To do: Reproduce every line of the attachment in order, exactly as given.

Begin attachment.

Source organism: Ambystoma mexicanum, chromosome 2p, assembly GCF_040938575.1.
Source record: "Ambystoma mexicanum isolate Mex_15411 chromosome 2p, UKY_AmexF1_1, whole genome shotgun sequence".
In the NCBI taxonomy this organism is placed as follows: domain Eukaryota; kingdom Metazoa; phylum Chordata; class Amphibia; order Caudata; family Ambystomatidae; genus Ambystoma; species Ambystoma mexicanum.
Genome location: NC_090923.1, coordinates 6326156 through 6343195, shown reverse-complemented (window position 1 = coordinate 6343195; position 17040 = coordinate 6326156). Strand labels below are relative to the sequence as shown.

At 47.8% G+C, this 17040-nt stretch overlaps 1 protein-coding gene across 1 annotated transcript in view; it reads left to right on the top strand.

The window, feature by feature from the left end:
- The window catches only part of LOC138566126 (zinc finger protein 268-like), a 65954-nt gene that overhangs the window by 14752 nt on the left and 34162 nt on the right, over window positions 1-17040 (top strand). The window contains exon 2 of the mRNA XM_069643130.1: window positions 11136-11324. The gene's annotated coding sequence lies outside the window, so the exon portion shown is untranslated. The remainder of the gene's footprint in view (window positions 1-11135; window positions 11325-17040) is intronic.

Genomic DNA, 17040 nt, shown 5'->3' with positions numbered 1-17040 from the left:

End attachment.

Source organism: Ambystoma mexicanum, chromosome 2p, assembly GCF_040938575.1.
Source record: "Ambystoma mexicanum isolate Mex_15411 chromosome 2p, UKY_AmexF1_1, whole genome shotgun sequence".
In the NCBI taxonomy this organism is placed as follows: domain Eukaryota; kingdom Metazoa; phylum Chordata; class Amphibia; order Caudata; family Ambystomatidae; genus Ambystoma; species Ambystoma mexicanum.
Genome location: NC_090923.1, coordinates 6326156 through 6343195, shown reverse-complemented (window position 1 = coordinate 6343195; position 17040 = coordinate 6326156). Strand labels below are relative to the sequence as shown.

At 47.8% G+C, this 17040-nt stretch overlaps 1 protein-coding gene across 1 annotated transcript in view; it reads left to right on the top strand.

The window, feature by feature from the left end:
- The window catches only part of LOC138566126 (zinc finger protein 268-like), a 65954-nt gene that overhangs the window by 14752 nt on the left and 34162 nt on the right, over window positions 1-17040 (top strand). The window contains exon 2 of the mRNA XM_069643130.1: window positions 11136-11324. The gene's annotated coding sequence lies outside the window, so the exon portion shown is untranslated. The remainder of the gene's footprint in view (window positions 1-11135; window positions 11325-17040) is intronic.

Genomic DNA, 17040 nt, shown 5'->3' with positions numbered 1-17040 from the left: